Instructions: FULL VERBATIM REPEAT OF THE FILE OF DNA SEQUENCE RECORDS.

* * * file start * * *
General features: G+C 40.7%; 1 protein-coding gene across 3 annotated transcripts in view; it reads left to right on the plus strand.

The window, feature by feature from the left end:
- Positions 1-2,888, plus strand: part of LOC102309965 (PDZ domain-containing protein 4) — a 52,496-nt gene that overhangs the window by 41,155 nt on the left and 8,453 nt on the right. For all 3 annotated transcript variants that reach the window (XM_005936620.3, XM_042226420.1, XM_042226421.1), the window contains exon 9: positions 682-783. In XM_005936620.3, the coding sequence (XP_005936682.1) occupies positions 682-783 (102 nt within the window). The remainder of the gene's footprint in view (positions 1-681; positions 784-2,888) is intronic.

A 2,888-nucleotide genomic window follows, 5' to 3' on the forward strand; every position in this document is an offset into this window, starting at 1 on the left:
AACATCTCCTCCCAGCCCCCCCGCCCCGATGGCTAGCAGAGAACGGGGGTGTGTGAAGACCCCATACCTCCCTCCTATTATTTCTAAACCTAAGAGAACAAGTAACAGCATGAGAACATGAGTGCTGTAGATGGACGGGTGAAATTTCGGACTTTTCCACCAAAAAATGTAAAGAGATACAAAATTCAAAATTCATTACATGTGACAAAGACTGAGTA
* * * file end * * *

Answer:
General features: G+C 40.7%; 1 protein-coding gene across 3 annotated transcripts in view; it reads left to right on the plus strand.

The window, feature by feature from the left end:
- Positions 1-2,888, plus strand: part of LOC102309965 (PDZ domain-containing protein 4) — a 52,496-nt gene that overhangs the window by 41,155 nt on the left and 8,453 nt on the right. For all 3 annotated transcript variants that reach the window (XM_005936620.3, XM_042226420.1, XM_042226421.1), the window contains exon 9: positions 682-783. In XM_005936620.3, the coding sequence (XP_005936682.1) occupies positions 682-783 (102 nt within the window). The remainder of the gene's footprint in view (positions 1-681; positions 784-2,888) is intronic.

A 2,888-nucleotide genomic window follows, 5' to 3' on the forward strand; every position in this document is an offset into this window, starting at 1 on the left:
AACATCTCCTCCCAGCCCCCCCGCCCCGATGGCTAGCAGAGAACGGGGGTGTGTGAAGACCCCATACCTCCCTCCTATTATTTCTAAACCTAAGAGAACAAGTAACAGCATGAGAACATGAGTGCTGTAGATGGACGGGTGAAATTTCGGACTTTTCCACCAAAAAATGTAAAGAGATACAAAATTCAAAATTCATTACATGTGACAAAGACTGAGTA